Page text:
The parliament has approved government-sponsored legislation for reducing the import duty for petroleum products from 10 to five percent.
In an expedited process at Monday’s sitting, the amendments proposed by Majority Leader Ahmed Nihan to the import-export law were debated and sent to a committee of the full house, which promptly tasked the economic affairs committee with completing a review and sending the bill back to the floor by next Monday.
Presenting the bill, Nihan said the government’s aim is to reduce the cost of living by making electricity, petrol and diesel cheaper.
“If there is anyone who should support this tax cut wholeheartedly, it is the opposition members in the parliament. I do not see any reason that this will not pass,” he said.
Higher electricity charges were reportedly identified by lawmakers as a reason behind the ruling coalition’s heavy losses in the May 6 local council elections.
Electricity bills for households in the Greater Malé region increased by more than 20 percent in March last year after the government revised tariff rates and discontinued subsidies. In the rest of the country, bills increased by up to 45 percent on some islands.
Cutting electricity subsidies for businesses in 2015 also sparked protests on several islands after bills at shops and restaurants doubled and even tripled in some cases.
The state-owned utility companies, State Electricity Company and Fenaka Corporation, levies 38 laari per unit as a fuel surcharge if the price of diesel exceeds MVR8 (US$0.5) per litre.
About 30 percent of the Maldives’ GDP is spent on importing fossil fuels. More than MVR3.5 billion (US$227 million) worth of fuel was imported in 2016, according to customs statistics.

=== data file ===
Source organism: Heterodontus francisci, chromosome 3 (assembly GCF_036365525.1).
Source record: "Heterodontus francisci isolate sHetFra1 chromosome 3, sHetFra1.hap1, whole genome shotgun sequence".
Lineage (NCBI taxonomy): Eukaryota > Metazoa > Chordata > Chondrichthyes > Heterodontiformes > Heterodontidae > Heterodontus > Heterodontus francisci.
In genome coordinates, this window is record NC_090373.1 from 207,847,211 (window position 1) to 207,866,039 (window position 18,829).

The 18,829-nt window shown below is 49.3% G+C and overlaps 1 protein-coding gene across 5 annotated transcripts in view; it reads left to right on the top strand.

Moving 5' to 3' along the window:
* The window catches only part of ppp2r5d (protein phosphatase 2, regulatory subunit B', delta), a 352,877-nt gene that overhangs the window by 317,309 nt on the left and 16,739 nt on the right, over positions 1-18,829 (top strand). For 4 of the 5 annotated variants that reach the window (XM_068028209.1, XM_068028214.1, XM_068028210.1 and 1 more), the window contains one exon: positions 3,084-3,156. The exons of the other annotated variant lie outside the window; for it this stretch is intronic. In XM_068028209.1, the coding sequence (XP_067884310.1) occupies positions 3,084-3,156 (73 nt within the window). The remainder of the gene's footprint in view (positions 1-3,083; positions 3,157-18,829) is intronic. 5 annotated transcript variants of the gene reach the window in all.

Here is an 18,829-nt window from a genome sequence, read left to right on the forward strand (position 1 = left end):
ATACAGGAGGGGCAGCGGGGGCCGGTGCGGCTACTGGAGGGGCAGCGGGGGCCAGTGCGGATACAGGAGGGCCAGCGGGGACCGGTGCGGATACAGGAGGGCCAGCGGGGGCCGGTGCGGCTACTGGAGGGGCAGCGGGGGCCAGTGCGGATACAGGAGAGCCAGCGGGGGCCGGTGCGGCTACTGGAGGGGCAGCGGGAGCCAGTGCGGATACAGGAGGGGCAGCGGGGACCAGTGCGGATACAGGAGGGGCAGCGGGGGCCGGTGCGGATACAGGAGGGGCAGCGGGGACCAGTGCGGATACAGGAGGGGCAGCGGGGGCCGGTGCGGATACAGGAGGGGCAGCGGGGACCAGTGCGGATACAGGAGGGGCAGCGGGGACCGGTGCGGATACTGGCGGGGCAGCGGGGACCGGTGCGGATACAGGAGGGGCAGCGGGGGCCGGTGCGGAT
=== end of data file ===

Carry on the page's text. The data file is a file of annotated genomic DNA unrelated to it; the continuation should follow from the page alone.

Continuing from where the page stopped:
Opposition lawmakers meanwhile called on the government to entirely scrap the tariff on oil during today’s debate. The import duty for oil was raised from zero to 10 percent in December 2014 as a revenue raising measure.
“It was this government that proposed this tax. It was zero duty for fuel during all previous governments, now that the election is 12 or so months away, this cut is proposed. I call on the government to get rid of this altogether if you’re sincere,” said MP Abdul Gafoor Moosa from the main opposition Maldivian Democratic Party.
MP Hussain Mohamed of the opposition Jumhooree Party contended that the charging customs duty on top of goods and services tax amounted to double taxation and contributes to the rising cost of living.
“I think this is a good time to talk about double taxing too. Charging GST and import duties should be stopped if we want to make things easier for the people,” he said.
MP Abdul Raheem Abdulla, deputy leader of the ruling Progressive Party of Maldives, meanwhile insisted that the government does not impose or reduce taxes for political reasons.
“There are very few resources for generating an income in the country. The government has to work with these resources to increase income. This government will not inflate or deflate prices for political reasons,” he said.